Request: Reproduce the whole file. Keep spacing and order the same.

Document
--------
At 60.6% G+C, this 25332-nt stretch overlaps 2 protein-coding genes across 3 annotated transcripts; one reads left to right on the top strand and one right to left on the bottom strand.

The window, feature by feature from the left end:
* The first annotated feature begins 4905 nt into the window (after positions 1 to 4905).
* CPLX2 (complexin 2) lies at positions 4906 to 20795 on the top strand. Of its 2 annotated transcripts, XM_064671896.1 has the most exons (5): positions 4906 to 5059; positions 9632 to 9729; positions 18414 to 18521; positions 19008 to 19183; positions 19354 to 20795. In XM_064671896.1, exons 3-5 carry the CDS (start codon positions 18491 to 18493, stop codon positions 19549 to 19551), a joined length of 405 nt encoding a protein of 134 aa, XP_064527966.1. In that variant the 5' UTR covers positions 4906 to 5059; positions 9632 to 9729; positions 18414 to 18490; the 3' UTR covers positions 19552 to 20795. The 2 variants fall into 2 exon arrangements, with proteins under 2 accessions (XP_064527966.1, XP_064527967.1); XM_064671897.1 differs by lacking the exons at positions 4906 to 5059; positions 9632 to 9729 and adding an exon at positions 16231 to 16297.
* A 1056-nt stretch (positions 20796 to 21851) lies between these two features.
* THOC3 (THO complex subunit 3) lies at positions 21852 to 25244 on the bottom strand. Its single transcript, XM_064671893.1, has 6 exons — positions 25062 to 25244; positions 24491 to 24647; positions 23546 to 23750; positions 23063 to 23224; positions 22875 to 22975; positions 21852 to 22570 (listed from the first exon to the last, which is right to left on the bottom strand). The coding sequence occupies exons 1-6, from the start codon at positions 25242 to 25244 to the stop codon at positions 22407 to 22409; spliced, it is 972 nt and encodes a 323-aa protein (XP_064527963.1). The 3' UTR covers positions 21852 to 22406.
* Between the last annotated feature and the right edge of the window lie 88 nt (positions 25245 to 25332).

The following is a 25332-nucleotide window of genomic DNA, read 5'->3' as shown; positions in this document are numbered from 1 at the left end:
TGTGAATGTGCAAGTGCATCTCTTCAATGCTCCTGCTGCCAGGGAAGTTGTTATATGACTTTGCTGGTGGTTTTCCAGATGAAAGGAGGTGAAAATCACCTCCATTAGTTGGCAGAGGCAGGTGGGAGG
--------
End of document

At 60.6% G+C, this 25332-nt stretch overlaps 2 protein-coding genes across 3 annotated transcripts; one reads left to right on the top strand and one right to left on the bottom strand.

The window, feature by feature from the left end:
* The first annotated feature begins 4905 nt into the window (after positions 1 to 4905).
* CPLX2 (complexin 2) lies at positions 4906 to 20795 on the top strand. Of its 2 annotated transcripts, XM_064671896.1 has the most exons (5): positions 4906 to 5059; positions 9632 to 9729; positions 18414 to 18521; positions 19008 to 19183; positions 19354 to 20795. In XM_064671896.1, exons 3-5 carry the CDS (start codon positions 18491 to 18493, stop codon positions 19549 to 19551), a joined length of 405 nt encoding a protein of 134 aa, XP_064527966.1. In that variant the 5' UTR covers positions 4906 to 5059; positions 9632 to 9729; positions 18414 to 18490; the 3' UTR covers positions 19552 to 20795. The 2 variants fall into 2 exon arrangements, with proteins under 2 accessions (XP_064527966.1, XP_064527967.1); XM_064671897.1 differs by lacking the exons at positions 4906 to 5059; positions 9632 to 9729 and adding an exon at positions 16231 to 16297.
* A 1056-nt stretch (positions 20796 to 21851) lies between these two features.
* THOC3 (THO complex subunit 3) lies at positions 21852 to 25244 on the bottom strand. Its single transcript, XM_064671893.1, has 6 exons — positions 25062 to 25244; positions 24491 to 24647; positions 23546 to 23750; positions 23063 to 23224; positions 22875 to 22975; positions 21852 to 22570 (listed from the first exon to the last, which is right to left on the bottom strand). The coding sequence occupies exons 1-6, from the start codon at positions 25242 to 25244 to the stop codon at positions 22407 to 22409; spliced, it is 972 nt and encodes a 323-aa protein (XP_064527963.1). The 3' UTR covers positions 21852 to 22406.
* Between the last annotated feature and the right edge of the window lie 88 nt (positions 25245 to 25332).

The following is a 25332-nucleotide window of genomic DNA, read 5'->3' as shown; positions in this document are numbered from 1 at the left end:
TGTGAATGTGCAAGTGCATCTCTTCAATGCTCCTGCTGCCAGGGAAGTTGTTATATGACTTTGCTGGTGGTTTTCCAGATGAAAGGAGGTGAAAATCACCTCCATTAGTTGGCAGAGGCAGGTGGGAGG